Because COVID-19 is a new disease with new vaccines, information is rapidly emerging about how vaccines can help us stop the pandemic. CDC will update this page with more information about what we know—and what we don’t know—as it becomes available. Learn more facts about COVID-19 vaccines.
Adults of any age with certain underlying medical conditions are at increased risk for severe illness from the virus that causes COVID-19. mRNA COVID-19 vaccines may be administered to people with underlying medical conditions provided they have not had a severe or immediate allergic reaction to any of the ingredients in the vaccine.
When the Food and Drug Administration (FDA) authorizes or approves a COVID-19 vaccine, the Advisory Committee on Immunization Practices (ACIP) will quickly hold a public meeting to review all available data about that vaccine (sign up to receive email updates whenever ACIP’s Meeting Information is updated).
COVID-19 vaccination will help protect you from getting COVID-19. You may have some side effects, which are normal signs that your body is building protection. These side effects may affect your ability to do daily activities, but they should go away in a few days.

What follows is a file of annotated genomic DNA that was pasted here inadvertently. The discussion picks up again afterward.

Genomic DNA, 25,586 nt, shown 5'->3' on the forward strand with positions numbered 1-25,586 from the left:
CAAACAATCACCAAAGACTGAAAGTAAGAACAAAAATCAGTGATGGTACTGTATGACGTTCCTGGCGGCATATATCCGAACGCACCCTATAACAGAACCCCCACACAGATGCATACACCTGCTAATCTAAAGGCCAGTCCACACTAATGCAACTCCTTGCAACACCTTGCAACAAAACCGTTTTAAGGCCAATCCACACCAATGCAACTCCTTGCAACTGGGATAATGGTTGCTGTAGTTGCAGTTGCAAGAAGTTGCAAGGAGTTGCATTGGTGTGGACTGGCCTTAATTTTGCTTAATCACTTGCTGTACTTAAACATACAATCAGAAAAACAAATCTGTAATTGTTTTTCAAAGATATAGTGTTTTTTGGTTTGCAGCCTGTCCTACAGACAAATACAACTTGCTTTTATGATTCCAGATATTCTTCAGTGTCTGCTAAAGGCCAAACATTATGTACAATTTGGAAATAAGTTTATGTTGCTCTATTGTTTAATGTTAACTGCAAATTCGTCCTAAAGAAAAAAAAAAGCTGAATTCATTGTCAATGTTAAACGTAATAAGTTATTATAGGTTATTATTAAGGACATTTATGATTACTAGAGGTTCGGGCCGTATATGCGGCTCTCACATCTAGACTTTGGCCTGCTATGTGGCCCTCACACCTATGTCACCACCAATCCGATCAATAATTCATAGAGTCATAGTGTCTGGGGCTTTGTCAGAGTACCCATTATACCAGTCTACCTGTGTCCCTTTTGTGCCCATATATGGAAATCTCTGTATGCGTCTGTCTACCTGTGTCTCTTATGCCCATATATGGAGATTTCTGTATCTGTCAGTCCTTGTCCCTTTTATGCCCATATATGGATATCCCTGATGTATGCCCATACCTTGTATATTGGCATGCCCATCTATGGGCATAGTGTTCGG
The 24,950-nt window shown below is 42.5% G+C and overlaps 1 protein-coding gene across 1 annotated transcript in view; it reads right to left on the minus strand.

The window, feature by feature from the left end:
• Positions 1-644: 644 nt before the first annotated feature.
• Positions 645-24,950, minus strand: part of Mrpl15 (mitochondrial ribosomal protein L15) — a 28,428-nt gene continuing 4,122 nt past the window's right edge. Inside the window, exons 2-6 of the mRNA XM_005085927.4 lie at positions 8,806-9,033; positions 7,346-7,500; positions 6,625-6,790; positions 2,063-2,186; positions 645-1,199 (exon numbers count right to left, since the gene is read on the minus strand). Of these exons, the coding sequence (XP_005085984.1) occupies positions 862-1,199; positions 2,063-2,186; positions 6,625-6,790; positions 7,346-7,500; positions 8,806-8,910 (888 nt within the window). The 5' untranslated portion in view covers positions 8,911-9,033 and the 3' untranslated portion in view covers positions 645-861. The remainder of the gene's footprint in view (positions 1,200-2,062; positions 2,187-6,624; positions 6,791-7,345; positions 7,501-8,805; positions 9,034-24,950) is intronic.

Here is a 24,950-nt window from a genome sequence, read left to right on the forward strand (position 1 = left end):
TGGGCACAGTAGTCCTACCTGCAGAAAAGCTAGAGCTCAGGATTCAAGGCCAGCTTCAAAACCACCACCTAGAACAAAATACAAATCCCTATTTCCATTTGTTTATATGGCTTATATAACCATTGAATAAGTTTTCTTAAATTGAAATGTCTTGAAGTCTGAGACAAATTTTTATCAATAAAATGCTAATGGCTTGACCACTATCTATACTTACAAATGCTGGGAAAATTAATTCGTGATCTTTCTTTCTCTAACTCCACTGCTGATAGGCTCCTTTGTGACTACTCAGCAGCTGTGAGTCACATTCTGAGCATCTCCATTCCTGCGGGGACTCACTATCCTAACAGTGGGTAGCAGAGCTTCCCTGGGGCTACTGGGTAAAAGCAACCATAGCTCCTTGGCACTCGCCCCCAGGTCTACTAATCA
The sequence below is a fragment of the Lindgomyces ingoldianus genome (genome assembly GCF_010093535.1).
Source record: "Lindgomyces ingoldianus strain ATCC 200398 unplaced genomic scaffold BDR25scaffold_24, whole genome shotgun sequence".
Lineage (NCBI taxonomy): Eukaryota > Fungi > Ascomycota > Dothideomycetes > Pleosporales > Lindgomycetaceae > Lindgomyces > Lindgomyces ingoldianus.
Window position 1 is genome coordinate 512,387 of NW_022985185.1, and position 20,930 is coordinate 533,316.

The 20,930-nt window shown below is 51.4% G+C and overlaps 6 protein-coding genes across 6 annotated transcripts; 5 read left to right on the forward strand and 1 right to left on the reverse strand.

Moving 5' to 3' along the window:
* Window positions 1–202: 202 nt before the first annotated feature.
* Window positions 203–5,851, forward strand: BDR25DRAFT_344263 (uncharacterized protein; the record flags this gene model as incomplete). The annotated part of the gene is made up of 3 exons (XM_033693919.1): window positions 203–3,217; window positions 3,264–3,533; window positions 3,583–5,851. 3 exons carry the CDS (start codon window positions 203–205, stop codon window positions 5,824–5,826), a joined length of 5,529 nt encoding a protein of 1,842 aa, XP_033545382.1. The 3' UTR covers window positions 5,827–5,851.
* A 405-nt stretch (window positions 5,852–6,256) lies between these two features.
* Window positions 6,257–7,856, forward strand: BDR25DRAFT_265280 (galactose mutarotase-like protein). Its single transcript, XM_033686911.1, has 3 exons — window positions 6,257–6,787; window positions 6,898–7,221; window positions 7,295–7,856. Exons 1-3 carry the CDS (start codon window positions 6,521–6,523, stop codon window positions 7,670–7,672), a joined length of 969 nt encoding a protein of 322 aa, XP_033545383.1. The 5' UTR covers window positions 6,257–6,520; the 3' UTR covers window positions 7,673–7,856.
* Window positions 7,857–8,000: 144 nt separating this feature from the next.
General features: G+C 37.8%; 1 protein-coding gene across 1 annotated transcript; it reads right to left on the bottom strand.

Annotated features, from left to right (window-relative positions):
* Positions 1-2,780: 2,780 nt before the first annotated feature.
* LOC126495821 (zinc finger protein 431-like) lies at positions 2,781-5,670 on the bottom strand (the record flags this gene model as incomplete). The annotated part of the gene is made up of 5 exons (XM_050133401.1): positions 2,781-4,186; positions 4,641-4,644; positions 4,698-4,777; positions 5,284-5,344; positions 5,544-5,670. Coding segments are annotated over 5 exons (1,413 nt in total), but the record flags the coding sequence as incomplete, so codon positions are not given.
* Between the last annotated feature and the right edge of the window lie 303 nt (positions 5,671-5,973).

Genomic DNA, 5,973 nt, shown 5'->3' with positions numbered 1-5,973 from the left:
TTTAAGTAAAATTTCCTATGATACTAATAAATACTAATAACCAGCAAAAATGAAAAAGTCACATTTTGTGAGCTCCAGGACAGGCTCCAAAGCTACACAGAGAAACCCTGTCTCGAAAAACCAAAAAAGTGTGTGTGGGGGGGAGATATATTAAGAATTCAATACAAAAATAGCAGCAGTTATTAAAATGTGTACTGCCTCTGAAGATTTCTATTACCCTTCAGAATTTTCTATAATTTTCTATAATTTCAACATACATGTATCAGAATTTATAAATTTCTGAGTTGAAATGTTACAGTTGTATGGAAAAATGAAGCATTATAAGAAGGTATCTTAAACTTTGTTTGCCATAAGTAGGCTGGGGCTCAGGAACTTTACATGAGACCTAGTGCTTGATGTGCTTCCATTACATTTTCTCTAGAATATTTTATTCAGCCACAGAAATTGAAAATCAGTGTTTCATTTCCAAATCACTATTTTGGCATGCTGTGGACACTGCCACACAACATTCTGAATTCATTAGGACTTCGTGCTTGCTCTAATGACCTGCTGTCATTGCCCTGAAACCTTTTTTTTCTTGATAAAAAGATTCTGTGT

Long-standing systemic health and social inequities have put many people from racial and ethnic minority groups at increased risk of getting sick and dying from COVID-19. The term “racial and ethnic minority groups” includes people of color with a wide variety of backgrounds and experiences.
CDC offers the following general considerations to help communities of faith discern how best to practice their beliefs while keeping their staff and congregations safe. Millions of Americans embrace worship as an essential part of life. For many faith traditions, gathering together for worship is at the heart of what it means to be a community of faith.